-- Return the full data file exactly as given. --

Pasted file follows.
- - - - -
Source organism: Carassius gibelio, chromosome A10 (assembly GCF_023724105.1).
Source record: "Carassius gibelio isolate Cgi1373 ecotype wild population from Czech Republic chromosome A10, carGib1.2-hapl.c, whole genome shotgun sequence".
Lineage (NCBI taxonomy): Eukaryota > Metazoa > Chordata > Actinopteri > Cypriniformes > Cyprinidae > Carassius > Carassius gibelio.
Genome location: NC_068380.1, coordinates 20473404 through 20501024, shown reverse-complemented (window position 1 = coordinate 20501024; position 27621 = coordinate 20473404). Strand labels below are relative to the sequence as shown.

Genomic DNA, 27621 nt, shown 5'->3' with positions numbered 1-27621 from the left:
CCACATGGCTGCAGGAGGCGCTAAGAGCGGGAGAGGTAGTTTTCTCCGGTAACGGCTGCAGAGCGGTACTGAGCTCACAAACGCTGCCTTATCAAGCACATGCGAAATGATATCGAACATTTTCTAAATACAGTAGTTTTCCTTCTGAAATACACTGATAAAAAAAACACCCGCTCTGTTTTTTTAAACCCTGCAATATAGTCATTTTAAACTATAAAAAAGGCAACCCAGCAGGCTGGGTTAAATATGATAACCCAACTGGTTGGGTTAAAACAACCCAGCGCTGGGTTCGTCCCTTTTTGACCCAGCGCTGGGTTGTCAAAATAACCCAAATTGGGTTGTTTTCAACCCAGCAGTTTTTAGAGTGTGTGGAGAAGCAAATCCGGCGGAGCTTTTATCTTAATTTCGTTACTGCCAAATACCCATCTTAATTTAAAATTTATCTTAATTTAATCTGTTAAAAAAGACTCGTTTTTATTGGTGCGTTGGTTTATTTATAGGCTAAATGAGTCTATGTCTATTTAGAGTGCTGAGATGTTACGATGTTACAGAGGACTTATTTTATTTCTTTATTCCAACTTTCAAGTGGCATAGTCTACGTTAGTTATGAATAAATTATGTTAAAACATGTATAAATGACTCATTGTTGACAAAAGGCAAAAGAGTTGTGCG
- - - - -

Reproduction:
Source organism: Carassius gibelio, chromosome A10 (assembly GCF_023724105.1).
Source record: "Carassius gibelio isolate Cgi1373 ecotype wild population from Czech Republic chromosome A10, carGib1.2-hapl.c, whole genome shotgun sequence".
Lineage (NCBI taxonomy): Eukaryota > Metazoa > Chordata > Actinopteri > Cypriniformes > Cyprinidae > Carassius > Carassius gibelio.
Genome location: NC_068380.1, coordinates 20473404 through 20501024, shown reverse-complemented (window position 1 = coordinate 20501024; position 27621 = coordinate 20473404). Strand labels below are relative to the sequence as shown.

Genomic DNA, 27621 nt, shown 5'->3' with positions numbered 1-27621 from the left:
CCACATGGCTGCAGGAGGCGCTAAGAGCGGGAGAGGTAGTTTTCTCCGGTAACGGCTGCAGAGCGGTACTGAGCTCACAAACGCTGCCTTATCAAGCACATGCGAAATGATATCGAACATTTTCTAAATACAGTAGTTTTCCTTCTGAAATACACTGATAAAAAAAACACCCGCTCTGTTTTTTTAAACCCTGCAATATAGTCATTTTAAACTATAAAAAAGGCAACCCAGCAGGCTGGGTTAAATATGATAACCCAACTGGTTGGGTTAAAACAACCCAGCGCTGGGTTCGTCCCTTTTTGACCCAGCGCTGGGTTGTCAAAATAACCCAAATTGGGTTGTTTTCAACCCAGCAGTTTTTAGAGTGTGTGGAGAAGCAAATCCGGCGGAGCTTTTATCTTAATTTCGTTACTGCCAAATACCCATCTTAATTTAAAATTTATCTTAATTTAATCTGTTAAAAAAGACTCGTTTTTATTGGTGCGTTGGTTTATTTATAGGCTAAATGAGTCTATGTCTATTTAGAGTGCTGAGATGTTACGATGTTACAGAGGACTTATTTTATTTCTTTATTCCAACTTTCAAGTGGCATAGTCTACGTTAGTTATGAATAAATTATGTTAAAACATGTATAAATGACTCATTGTTGACAAAAGGCAAAAGAGTTGTGCG